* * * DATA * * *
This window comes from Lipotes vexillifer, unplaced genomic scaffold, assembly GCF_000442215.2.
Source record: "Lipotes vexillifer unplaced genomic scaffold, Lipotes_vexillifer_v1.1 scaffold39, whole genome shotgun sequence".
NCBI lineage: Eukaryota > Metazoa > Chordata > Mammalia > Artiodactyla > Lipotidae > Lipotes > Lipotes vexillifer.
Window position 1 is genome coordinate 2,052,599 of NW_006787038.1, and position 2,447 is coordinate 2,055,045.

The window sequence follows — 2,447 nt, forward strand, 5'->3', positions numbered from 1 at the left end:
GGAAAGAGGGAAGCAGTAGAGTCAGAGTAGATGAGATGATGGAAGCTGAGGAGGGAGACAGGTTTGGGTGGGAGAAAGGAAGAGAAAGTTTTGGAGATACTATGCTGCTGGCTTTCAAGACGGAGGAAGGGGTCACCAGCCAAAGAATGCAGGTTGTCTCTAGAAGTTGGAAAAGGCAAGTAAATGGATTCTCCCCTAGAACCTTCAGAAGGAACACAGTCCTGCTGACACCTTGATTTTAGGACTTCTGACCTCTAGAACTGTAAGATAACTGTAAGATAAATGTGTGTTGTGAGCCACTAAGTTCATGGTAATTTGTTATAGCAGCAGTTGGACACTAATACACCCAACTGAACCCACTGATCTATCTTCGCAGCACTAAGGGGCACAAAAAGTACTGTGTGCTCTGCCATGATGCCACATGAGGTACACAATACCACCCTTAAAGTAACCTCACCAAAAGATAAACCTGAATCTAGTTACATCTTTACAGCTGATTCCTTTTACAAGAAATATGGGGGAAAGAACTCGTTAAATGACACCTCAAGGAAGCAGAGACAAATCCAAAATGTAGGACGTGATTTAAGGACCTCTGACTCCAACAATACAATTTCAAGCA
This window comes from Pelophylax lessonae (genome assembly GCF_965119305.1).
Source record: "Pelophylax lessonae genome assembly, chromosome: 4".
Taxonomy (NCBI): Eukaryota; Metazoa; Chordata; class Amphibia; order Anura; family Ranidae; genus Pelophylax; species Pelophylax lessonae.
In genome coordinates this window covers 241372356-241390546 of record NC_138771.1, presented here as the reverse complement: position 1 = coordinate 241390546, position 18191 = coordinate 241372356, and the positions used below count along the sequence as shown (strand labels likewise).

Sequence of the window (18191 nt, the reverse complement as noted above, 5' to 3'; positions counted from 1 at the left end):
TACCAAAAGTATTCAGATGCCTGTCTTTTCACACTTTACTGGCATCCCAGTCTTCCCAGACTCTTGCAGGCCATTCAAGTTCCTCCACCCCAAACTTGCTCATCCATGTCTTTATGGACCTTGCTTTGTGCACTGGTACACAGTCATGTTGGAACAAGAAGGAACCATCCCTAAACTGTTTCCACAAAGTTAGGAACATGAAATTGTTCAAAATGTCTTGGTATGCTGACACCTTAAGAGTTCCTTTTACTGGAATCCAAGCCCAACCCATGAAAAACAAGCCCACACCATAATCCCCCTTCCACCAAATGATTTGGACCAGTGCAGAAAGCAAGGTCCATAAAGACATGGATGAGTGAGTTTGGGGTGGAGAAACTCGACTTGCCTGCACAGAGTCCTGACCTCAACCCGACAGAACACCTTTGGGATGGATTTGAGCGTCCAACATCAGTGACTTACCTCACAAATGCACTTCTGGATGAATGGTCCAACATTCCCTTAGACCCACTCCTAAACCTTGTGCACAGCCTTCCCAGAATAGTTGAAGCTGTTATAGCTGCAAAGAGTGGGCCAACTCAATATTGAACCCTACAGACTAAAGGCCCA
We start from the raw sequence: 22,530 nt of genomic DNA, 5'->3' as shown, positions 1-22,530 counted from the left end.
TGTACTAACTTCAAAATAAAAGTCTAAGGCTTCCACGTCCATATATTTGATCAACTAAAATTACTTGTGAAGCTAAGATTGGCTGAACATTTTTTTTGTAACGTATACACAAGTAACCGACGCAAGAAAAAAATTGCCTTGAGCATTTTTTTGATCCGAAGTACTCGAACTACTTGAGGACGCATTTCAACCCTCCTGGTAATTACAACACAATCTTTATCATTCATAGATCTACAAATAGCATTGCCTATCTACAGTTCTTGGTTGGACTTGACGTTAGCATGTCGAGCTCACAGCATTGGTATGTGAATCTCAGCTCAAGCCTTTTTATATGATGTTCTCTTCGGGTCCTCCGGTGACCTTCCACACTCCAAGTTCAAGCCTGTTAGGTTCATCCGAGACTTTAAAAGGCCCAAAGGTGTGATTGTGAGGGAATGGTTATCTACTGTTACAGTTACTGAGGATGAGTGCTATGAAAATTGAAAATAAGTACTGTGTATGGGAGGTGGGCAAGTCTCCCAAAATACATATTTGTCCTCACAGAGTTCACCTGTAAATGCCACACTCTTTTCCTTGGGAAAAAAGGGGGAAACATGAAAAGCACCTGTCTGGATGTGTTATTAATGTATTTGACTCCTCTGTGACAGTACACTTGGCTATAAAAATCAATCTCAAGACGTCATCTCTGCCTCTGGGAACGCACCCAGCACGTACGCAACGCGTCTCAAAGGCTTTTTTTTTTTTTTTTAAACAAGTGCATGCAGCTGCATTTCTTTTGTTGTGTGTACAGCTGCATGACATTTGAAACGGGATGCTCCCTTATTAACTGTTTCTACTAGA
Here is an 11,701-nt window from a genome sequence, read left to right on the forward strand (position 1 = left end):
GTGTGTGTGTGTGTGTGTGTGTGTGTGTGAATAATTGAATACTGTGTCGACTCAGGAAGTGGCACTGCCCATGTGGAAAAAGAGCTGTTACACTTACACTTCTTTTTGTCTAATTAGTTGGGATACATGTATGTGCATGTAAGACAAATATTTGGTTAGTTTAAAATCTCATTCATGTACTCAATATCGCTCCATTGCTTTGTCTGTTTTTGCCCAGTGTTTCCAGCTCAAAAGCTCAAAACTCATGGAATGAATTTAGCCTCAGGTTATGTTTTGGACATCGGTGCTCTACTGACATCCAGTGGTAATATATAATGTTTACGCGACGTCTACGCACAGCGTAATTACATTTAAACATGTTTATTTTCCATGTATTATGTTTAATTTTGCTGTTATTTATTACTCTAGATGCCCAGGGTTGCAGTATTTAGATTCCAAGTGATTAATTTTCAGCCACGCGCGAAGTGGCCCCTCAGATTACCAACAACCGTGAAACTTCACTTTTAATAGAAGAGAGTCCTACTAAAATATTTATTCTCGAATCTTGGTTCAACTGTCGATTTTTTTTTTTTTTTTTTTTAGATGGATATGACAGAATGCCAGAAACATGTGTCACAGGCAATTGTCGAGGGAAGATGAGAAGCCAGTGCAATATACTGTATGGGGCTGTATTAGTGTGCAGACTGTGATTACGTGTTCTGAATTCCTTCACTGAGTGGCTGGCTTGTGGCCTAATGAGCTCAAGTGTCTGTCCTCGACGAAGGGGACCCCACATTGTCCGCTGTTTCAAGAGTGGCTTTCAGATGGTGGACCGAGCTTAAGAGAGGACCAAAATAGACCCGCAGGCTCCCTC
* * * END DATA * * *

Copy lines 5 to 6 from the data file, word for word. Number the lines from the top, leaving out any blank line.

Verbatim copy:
The window sequence follows — 2,447 nt, forward strand, 5'->3', positions numbered from 1 at the left end:
GGAAAGAGGGAAGCAGTAGAGTCAGAGTAGATGAGATGATGGAAGCTGAGGAGGGAGACAGGTTTGGGTGGGAGAAAGGAAGAGAAAGTTTTGGAGATACTATGCTGCTGGCTTTCAAGACGGAGGAAGGGGTCACCAGCCAAAGAATGCAGGTTGTCTCTAGAAGTTGGAAAAGGCAAGTAAATGGATTCTCCCCTAGAACCTTCAGAAGGAACACAGTCCTGCTGACACCTTGATTTTAGGACTTCTGACCTCTAGAACTGTAAGATAACTGTAAGATAAATGTGTGTTGTGAGCCACTAAGTTCATGGTAATTTGTTATAGCAGCAGTTGGACACTAATACACCCAACTGAACCCACTGATCTATCTTCGCAGCACTAAGGGGCACAAAAAGTACTGTGTGCTCTGCCATGATGCCACATGAGGTACACAATACCACCCTTAAAGTAACCTCACCAAAAGATAAACCTGAATCTAGTTACATCTTTACAGCTGATTCCTTTTACAAGAAATATGGGGGAAAGAACTCGTTAAATGACACCTCAAGGAAGCAGAGACAAATCCAAAATGTAGGACGTGATTTAAGGACCTCTGACTCCAACAATACAATTTCAAGCA